This still bums me out.
I’m so happy Larry Bird doesn’t play today. Somehow, some way, people would over-analyze him, overreact to him, and over-emphasize things that aren’t important about him.
The back injury that ultimately shortened his career? He hurt it putting up a retaining wall at his Indiana home… when he easily could have paid someone.
He broke his hand during a bar fight in the middle of a playoff run… but the story got swept under the rug.
How would Twitter react to that today?
Larry Bird wasn’t a perfect person. He could be a stubborn prick who sometimes rubbed his teammates the wrong way. No one… NO ONE… talked more trash than him on the court. But man, he had every reason to back it up.
I get to appreciate Larry Bird in a way that no stars can be appreciated today. I get to look back on Larry’s career and just bask in the glory that was his career on the court. My enjoyment isn’t marred by some extraneous BS.
Larry was a basketball player. That’s it. He is, as I like to say, in the Hall of Fame’s Hall of Fame. One of the best of the best. On the court, he epitomized everything a basketball player should be: supremely talented, but unsatisfied with it. Insanely intelligent, but thirsting to learn more. The “F-You” attitude he had off the court was what fueled the “F-You, you’re not beating me” attitude on it.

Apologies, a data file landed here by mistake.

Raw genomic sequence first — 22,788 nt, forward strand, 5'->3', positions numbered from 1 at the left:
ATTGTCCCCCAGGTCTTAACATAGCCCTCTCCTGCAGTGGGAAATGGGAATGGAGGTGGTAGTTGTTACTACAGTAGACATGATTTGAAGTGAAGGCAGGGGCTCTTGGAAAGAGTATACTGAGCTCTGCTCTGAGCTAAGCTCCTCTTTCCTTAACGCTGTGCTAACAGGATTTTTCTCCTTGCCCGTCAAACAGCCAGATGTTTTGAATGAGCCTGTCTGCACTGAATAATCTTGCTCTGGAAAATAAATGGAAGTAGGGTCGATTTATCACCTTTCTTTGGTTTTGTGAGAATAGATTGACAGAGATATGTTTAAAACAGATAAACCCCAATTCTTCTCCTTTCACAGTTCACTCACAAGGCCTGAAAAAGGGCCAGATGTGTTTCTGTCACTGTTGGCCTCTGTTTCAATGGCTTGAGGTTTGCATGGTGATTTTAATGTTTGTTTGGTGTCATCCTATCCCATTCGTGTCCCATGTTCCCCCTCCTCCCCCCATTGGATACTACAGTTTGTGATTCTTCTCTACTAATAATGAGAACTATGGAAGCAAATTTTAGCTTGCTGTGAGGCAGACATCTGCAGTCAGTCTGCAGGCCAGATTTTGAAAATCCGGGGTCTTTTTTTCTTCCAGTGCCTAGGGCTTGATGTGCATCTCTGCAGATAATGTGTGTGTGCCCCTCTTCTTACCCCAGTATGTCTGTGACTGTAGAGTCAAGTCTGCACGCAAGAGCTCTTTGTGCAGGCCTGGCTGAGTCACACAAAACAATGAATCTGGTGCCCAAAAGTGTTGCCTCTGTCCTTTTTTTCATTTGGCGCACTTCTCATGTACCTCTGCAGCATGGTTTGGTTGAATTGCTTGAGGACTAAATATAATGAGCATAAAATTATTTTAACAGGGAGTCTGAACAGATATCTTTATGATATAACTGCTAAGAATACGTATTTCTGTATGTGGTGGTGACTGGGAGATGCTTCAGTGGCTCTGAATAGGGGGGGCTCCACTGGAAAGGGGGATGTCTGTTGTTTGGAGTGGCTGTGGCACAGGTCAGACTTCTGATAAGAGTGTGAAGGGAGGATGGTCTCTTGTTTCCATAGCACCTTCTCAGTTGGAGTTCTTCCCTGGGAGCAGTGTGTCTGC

I miss Larry Bird. I miss the ridiculous things he did on the court. But maybe more than anything, I miss those times.
I know. It sounds like I’m biting the hand that feeds me. It’s the same internet, social media culture that allows me to even do this. I recognize that. And hell, I love being a part of it. But what I hate is the dark side of people that it fosters.
I guess I have to take the good with the bad and just accept the fact that I was lucky enough to be able to enjoy it while it existed. If today’s world is a Kindle, Larry Bird is the weathered original copy of “A Catcher In The Rye” sitting on some mahogany bookshelf somewhere. The Kindle is cool and awesome, but there’s something about that old book. It’s more than just heavy cardboard protecting fragile pages. It symbolizes something.
I don’t pine for the past. I don’t want it all to come back like some rickety old man scowling at the neighborhood kids from the front lawn. I just miss it. Like I miss Larry Bird… a symbol of the NBA’s golden age. A true Celtic hero who will forever be raising his finger in celebration before the shot falls in my head.